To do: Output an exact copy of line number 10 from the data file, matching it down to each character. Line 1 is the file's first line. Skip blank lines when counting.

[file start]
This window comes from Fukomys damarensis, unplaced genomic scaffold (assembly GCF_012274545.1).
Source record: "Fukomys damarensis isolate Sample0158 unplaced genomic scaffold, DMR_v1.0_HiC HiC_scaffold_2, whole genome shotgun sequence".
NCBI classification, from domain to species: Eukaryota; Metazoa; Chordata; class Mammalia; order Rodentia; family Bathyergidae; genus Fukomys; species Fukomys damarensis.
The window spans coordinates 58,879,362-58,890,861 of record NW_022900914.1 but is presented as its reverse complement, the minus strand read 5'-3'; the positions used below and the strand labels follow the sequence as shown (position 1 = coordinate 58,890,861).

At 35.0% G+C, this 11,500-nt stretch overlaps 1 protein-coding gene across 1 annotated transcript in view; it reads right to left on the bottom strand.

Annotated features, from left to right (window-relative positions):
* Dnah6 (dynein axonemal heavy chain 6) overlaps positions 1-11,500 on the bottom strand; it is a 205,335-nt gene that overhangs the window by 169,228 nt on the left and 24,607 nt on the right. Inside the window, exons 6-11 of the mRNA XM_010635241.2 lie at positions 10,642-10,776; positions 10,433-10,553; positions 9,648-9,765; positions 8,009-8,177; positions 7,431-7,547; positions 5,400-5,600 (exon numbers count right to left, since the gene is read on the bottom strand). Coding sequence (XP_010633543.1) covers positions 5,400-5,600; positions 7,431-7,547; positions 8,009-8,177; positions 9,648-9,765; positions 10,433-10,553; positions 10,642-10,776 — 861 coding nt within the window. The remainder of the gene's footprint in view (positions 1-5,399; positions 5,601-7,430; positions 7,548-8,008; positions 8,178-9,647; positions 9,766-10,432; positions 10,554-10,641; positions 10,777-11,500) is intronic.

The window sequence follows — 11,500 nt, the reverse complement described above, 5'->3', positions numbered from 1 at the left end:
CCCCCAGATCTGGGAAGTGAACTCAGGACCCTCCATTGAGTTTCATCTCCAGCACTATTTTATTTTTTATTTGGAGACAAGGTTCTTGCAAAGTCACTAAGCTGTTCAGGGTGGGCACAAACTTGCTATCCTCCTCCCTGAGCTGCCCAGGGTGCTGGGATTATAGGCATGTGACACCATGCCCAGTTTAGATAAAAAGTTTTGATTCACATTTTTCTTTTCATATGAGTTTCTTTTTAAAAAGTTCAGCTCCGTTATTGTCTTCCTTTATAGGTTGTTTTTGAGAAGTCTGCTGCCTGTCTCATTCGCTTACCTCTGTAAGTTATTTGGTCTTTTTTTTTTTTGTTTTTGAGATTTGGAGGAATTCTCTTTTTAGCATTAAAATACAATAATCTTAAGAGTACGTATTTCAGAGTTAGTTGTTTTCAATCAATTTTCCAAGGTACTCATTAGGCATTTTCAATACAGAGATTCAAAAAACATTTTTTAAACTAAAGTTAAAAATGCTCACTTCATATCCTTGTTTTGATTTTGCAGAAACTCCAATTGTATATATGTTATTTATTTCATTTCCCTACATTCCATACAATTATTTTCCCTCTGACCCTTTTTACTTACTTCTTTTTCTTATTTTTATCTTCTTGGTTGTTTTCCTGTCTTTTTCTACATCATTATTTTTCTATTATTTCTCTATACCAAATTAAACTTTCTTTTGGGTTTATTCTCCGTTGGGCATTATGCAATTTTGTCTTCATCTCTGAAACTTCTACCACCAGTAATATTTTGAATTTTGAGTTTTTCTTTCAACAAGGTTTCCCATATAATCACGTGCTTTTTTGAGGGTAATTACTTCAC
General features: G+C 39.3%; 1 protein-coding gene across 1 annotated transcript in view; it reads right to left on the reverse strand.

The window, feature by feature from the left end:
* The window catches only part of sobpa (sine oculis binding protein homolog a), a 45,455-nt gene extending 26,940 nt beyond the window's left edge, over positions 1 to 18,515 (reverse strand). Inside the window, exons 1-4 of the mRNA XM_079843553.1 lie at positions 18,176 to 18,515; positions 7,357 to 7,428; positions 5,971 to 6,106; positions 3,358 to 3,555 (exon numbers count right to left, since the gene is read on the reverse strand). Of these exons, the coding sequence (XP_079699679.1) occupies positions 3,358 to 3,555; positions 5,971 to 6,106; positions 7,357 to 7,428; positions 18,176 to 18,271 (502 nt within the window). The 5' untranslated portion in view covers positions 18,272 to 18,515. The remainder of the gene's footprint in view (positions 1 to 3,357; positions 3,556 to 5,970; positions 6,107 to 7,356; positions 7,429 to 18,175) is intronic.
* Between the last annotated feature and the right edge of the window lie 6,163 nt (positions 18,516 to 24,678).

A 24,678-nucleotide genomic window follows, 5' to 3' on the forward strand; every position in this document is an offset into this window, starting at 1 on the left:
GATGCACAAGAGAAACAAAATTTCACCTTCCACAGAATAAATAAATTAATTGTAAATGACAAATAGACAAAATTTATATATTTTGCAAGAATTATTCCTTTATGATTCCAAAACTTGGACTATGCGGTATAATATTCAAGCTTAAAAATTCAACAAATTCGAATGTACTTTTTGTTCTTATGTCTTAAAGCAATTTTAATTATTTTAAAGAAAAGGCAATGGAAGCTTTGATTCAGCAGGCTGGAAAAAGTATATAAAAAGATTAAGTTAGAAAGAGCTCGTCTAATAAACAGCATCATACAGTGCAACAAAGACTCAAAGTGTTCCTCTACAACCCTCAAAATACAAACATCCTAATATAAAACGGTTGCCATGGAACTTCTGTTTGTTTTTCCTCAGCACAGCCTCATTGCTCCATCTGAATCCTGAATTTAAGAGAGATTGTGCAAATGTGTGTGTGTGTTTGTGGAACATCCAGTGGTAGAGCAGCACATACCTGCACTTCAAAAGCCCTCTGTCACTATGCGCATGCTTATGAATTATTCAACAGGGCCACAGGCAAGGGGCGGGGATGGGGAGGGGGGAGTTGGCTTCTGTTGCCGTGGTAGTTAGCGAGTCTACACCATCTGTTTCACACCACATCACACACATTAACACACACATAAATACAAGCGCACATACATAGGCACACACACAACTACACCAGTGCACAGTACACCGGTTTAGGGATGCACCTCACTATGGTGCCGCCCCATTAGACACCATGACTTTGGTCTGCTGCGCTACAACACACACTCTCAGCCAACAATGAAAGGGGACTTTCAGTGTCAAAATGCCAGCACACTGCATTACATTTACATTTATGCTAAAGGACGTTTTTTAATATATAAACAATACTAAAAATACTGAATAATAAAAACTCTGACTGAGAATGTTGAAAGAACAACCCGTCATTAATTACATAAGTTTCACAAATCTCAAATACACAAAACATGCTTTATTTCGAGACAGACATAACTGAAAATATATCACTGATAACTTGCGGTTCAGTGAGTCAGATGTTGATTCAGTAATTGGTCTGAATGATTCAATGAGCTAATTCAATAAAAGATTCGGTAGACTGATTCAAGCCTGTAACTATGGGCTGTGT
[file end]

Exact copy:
General features: G+C 39.3%; 1 protein-coding gene across 1 annotated transcript in view; it reads right to left on the reverse strand.